From threat of deportation to the third floor of Saks Fifth Avenue


New friends and acquaintances often ask Sharon Moore, owner of Tilly’s Tea Room, if it was always her dream to open a tea shop. Especially when they see how at home she looks sitting on the velvet settee sofa in front of the textured black and white damask wallpaper, or discover how she learned to make clotted cream and jams to accompany scones and fill out cheese boards.

But the start-up story of Tilly’s, named after Moore’s 10-year-old daughter Matilda, actually involves more fight song than fairy tale. In fact, Tilly’s served as Moore’s Hail Mary effort to stay in the United States when faced with a divorce and deportation that would separate her from her U.S.–born children.

A Tale of Two Visas

When Moore, a native of Newcastle, England, came to Indianapolis in 2003, she was married and working as a camera operator with Champ Car World Series, which was eventually merged into the IndyCar series. Later, Moore left her career to have and raise her children, Matilda, now 10, and Max, now 8, both of whom were born in the United States and are U.S. citizens.

A few years later, however, when Moore divorced she no longer had a visa that allowed her to stay and work in the country. After consulting with an immigration attorney, Moore concluded that she had only two options. The first was to return to England for a year, possibly without her children, and reapply for her former work visa. Or she could open a business under an investor visa program.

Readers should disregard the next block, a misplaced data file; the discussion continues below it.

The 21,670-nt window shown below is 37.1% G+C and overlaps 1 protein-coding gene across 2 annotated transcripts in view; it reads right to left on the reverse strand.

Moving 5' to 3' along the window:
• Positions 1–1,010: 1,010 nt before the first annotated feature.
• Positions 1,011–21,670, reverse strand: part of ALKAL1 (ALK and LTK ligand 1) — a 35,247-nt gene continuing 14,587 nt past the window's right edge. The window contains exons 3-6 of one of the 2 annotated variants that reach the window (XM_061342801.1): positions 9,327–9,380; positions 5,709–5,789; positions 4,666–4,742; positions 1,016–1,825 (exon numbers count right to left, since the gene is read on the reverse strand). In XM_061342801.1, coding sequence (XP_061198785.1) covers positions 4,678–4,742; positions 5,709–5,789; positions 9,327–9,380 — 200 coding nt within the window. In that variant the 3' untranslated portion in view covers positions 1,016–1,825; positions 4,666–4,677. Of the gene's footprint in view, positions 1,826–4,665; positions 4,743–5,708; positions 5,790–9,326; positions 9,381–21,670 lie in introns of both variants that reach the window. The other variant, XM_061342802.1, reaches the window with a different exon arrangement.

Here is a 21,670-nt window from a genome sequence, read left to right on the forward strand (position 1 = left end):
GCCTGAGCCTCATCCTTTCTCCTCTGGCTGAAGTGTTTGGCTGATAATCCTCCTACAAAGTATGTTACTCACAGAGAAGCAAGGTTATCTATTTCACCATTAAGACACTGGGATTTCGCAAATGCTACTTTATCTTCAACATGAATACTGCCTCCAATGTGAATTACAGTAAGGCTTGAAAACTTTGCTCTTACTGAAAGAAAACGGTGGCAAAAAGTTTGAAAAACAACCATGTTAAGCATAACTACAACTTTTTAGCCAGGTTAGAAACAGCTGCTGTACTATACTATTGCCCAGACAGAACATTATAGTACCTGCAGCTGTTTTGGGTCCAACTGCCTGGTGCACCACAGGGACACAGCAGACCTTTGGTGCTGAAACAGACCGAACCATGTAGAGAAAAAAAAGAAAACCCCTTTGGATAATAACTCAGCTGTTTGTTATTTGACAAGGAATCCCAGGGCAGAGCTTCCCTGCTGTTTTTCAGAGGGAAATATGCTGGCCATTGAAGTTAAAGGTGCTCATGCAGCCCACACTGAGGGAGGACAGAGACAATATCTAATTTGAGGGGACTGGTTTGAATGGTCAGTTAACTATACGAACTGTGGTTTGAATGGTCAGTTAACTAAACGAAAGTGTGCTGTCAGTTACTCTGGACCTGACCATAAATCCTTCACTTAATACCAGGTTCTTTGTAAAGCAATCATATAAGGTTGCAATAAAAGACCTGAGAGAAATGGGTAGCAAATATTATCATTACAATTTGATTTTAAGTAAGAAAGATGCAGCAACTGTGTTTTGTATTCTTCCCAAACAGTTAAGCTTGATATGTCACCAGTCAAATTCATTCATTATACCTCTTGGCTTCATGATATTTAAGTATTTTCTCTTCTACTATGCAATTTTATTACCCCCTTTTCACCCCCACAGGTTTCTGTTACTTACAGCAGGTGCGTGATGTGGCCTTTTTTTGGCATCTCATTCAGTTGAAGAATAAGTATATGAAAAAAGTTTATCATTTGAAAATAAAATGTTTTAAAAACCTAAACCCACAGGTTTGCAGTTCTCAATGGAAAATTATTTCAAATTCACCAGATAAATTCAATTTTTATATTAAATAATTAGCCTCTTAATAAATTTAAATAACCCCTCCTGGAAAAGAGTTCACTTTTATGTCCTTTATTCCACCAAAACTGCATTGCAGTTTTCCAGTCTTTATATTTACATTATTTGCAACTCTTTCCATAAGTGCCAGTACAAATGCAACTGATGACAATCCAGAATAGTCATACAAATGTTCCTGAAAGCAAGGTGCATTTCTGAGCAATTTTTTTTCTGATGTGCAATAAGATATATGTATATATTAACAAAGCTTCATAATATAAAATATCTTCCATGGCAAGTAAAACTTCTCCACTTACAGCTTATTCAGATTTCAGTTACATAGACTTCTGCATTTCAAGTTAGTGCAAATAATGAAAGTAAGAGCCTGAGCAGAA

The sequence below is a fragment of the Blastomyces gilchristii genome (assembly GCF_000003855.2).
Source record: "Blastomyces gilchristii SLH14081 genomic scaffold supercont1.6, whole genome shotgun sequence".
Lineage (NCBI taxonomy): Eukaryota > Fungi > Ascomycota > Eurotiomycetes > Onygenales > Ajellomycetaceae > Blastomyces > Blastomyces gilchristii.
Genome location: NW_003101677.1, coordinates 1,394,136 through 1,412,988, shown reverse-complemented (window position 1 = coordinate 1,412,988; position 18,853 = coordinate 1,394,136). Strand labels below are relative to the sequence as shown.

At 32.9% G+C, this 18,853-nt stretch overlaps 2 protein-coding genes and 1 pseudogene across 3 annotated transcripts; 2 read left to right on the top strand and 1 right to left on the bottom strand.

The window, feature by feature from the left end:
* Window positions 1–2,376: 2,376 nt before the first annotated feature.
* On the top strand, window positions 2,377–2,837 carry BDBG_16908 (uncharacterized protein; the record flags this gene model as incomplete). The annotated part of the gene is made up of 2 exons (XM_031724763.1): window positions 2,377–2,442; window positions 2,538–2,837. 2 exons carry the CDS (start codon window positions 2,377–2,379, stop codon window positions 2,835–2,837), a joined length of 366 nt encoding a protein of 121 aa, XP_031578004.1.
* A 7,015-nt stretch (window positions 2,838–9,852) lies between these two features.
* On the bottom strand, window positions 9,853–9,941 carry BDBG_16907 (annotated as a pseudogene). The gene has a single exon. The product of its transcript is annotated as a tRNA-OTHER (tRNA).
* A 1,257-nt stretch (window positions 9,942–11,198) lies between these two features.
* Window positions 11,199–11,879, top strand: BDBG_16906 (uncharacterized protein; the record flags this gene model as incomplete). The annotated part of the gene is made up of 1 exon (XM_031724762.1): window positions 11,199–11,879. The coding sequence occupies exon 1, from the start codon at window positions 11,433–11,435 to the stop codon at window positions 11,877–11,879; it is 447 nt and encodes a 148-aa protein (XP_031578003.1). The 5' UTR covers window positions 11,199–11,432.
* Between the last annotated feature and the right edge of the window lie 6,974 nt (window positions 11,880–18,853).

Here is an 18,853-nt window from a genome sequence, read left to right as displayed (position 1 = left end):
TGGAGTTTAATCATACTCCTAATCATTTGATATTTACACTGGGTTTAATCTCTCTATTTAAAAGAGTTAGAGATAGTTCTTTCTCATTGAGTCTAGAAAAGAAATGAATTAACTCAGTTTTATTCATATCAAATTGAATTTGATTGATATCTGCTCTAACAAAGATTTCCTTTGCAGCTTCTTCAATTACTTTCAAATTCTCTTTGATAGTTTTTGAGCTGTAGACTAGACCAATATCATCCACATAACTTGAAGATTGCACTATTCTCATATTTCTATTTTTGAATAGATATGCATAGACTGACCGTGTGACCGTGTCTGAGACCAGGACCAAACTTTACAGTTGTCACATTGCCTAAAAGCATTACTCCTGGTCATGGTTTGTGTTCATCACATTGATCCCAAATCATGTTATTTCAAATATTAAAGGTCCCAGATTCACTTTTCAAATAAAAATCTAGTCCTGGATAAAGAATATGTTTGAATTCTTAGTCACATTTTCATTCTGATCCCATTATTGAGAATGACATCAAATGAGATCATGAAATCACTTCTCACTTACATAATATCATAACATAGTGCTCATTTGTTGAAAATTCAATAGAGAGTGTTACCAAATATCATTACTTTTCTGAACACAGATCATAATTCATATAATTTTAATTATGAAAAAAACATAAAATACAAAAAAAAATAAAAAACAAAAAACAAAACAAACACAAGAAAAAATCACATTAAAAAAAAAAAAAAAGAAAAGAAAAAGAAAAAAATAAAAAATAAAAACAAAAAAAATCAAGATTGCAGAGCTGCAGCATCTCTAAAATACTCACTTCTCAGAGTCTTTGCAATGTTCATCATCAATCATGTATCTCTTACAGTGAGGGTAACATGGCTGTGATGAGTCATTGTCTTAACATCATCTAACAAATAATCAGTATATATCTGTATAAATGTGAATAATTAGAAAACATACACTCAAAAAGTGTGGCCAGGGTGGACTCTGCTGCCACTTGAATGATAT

“But I couldn’t open a TV production company because I didn’t have that type of money to do that,” Moore explains. “So I had to open up a business on a shoestring that would pass immigration standards, have two American employees, allow me to not travel and offer the flexibility I needed to raise a 2-year-old and a 4-year-old.”

Worth the Risk

Moore had always been a foodie, regularly hosting dinner parties for friends and colleagues. She also knew from her own experience how difficult it was to go out to eat or to meet a friend for coffee with young children in tow. So she came up with the idea for a family-friendly café with a playroom for children.

“But I thought, ‘I’m English, so let’s do a tea room.’ But any tea room I’d been to around here was stuck in the Victorian era. I don’t want it to be Victorian-era red and green. If I go home and go to a café, it’s a bit more funky. So I did my research, and that’s what I decided to do,” Moore says.

To apply for the investor visa, Moore had to prove she was committed by plunging into the business plan, financing and health department applications, and even sign the lease to a building before submitting the application. That meant she could sink thousands of dollars and months of planning into the project and still not receive permission from the U.S. government to stay. But it was a risk Moore was willing to take.

“I just decided to go for it, and I said, ‘You know what? If I don’t get the visa and I end up being deported and I don’t have my kids, at least I can look myself in the mirror and say, ‘I fought as hard as I could.’”

With the visa application submitted, Moore forged ahead on Tilly’s Tea Room, with a planned opening on February 24, 2015. She hired a chef and developed a menu with a combination of traditional English and American fare; she signed a lease and built out a proper, yet funky, tearoom on 116th Street in Fishers, Indiana; and she waited for her visa to be approved. Finally, she got the thumbs up from immigration in mid-February, and Tilly’s opened on time with a ribbon cutting by Moore, Tilly and Max.

Another Setback